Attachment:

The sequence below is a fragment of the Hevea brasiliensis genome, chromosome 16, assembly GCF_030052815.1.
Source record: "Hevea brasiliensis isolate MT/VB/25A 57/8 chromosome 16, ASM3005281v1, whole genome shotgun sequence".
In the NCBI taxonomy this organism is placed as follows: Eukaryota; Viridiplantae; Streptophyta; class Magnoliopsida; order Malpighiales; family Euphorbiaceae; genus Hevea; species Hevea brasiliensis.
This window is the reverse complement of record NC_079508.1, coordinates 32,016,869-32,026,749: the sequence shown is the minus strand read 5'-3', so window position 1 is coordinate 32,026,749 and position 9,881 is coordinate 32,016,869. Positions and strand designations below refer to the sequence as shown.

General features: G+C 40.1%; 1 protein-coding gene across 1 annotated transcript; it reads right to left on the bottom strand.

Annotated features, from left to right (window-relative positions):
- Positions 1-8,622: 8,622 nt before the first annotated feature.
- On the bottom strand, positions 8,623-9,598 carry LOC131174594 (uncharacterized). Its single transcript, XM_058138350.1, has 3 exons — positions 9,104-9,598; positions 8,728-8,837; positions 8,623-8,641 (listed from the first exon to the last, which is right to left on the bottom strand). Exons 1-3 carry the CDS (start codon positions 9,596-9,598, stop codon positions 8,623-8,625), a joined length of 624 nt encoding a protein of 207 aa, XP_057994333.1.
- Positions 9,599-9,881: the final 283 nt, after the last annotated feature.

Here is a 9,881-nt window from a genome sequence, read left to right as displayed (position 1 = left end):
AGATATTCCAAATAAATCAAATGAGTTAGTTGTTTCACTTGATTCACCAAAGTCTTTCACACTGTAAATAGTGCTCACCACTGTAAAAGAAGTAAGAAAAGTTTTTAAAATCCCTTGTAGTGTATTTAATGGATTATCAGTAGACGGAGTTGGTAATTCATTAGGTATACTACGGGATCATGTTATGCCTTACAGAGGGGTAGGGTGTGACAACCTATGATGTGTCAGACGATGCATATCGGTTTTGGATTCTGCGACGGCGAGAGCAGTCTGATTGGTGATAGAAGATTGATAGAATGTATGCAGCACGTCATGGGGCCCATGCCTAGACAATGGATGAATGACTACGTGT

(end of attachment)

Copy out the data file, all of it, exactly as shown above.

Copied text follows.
The sequence below is a fragment of the Hevea brasiliensis genome, chromosome 16, assembly GCF_030052815.1.
Source record: "Hevea brasiliensis isolate MT/VB/25A 57/8 chromosome 16, ASM3005281v1, whole genome shotgun sequence".
In the NCBI taxonomy this organism is placed as follows: Eukaryota; Viridiplantae; Streptophyta; class Magnoliopsida; order Malpighiales; family Euphorbiaceae; genus Hevea; species Hevea brasiliensis.
This window is the reverse complement of record NC_079508.1, coordinates 32,016,869-32,026,749: the sequence shown is the minus strand read 5'-3', so window position 1 is coordinate 32,026,749 and position 9,881 is coordinate 32,016,869. Positions and strand designations below refer to the sequence as shown.

General features: G+C 40.1%; 1 protein-coding gene across 1 annotated transcript; it reads right to left on the bottom strand.

Annotated features, from left to right (window-relative positions):
- Positions 1-8,622: 8,622 nt before the first annotated feature.
- On the bottom strand, positions 8,623-9,598 carry LOC131174594 (uncharacterized). Its single transcript, XM_058138350.1, has 3 exons — positions 9,104-9,598; positions 8,728-8,837; positions 8,623-8,641 (listed from the first exon to the last, which is right to left on the bottom strand). Exons 1-3 carry the CDS (start codon positions 9,596-9,598, stop codon positions 8,623-8,625), a joined length of 624 nt encoding a protein of 207 aa, XP_057994333.1.
- Positions 9,599-9,881: the final 283 nt, after the last annotated feature.

Here is a 9,881-nt window from a genome sequence, read left to right as displayed (position 1 = left end):
AGATATTCCAAATAAATCAAATGAGTTAGTTGTTTCACTTGATTCACCAAAGTCTTTCACACTGTAAATAGTGCTCACCACTGTAAAAGAAGTAAGAAAAGTTTTTAAAATCCCTTGTAGTGTATTTAATGGATTATCAGTAGACGGAGTTGGTAATTCATTAGGTATACTACGGGATCATGTTATGCCTTACAGAGGGGTAGGGTGTGACAACCTATGATGTGTCAGACGATGCATATCGGTTTTGGATTCTGCGACGGCGAGAGCAGTCTGATTGGTGATAGAAGATTGATAGAATGTATGCAGCACGTCATGGGGCCCATGCCTAGACAATGGATGAATGACTACGTGT